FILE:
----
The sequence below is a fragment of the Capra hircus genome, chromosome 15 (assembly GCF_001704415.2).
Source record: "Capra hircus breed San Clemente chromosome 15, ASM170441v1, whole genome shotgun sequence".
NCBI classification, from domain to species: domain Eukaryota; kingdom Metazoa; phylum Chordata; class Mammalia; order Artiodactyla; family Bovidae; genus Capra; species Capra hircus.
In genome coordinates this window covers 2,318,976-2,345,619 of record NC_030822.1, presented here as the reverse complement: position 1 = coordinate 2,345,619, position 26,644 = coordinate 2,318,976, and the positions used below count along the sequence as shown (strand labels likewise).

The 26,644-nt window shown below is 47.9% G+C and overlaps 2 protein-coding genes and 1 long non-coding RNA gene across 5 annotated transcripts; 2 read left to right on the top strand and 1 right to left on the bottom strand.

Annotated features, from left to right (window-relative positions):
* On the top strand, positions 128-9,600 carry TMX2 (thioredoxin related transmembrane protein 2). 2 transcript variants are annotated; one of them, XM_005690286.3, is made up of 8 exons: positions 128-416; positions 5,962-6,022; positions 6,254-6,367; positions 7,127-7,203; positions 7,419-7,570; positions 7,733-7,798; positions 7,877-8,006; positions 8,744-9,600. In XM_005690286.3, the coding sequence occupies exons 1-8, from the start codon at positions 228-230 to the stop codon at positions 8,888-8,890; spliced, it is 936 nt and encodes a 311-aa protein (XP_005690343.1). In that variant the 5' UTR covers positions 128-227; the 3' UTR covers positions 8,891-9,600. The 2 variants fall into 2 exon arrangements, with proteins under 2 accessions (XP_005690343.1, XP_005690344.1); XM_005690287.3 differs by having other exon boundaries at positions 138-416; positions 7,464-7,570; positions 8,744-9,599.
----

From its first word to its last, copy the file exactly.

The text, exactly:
The sequence below is a fragment of the Capra hircus genome, chromosome 15 (assembly GCF_001704415.2).
Source record: "Capra hircus breed San Clemente chromosome 15, ASM170441v1, whole genome shotgun sequence".
NCBI classification, from domain to species: domain Eukaryota; kingdom Metazoa; phylum Chordata; class Mammalia; order Artiodactyla; family Bovidae; genus Capra; species Capra hircus.
In genome coordinates this window covers 2,318,976-2,345,619 of record NC_030822.1, presented here as the reverse complement: position 1 = coordinate 2,345,619, position 26,644 = coordinate 2,318,976, and the positions used below count along the sequence as shown (strand labels likewise).

The 26,644-nt window shown below is 47.9% G+C and overlaps 2 protein-coding genes and 1 long non-coding RNA gene across 5 annotated transcripts; 2 read left to right on the top strand and 1 right to left on the bottom strand.

Annotated features, from left to right (window-relative positions):
* On the top strand, positions 128-9,600 carry TMX2 (thioredoxin related transmembrane protein 2). 2 transcript variants are annotated; one of them, XM_005690286.3, is made up of 8 exons: positions 128-416; positions 5,962-6,022; positions 6,254-6,367; positions 7,127-7,203; positions 7,419-7,570; positions 7,733-7,798; positions 7,877-8,006; positions 8,744-9,600. In XM_005690286.3, the coding sequence occupies exons 1-8, from the start codon at positions 228-230 to the stop codon at positions 8,888-8,890; spliced, it is 936 nt and encodes a 311-aa protein (XP_005690343.1). In that variant the 5' UTR covers positions 128-227; the 3' UTR covers positions 8,891-9,600. The 2 variants fall into 2 exon arrangements, with proteins under 2 accessions (XP_005690343.1, XP_005690344.1); XM_005690287.3 differs by having other exon boundaries at positions 138-416; positions 7,464-7,570; positions 8,744-9,599.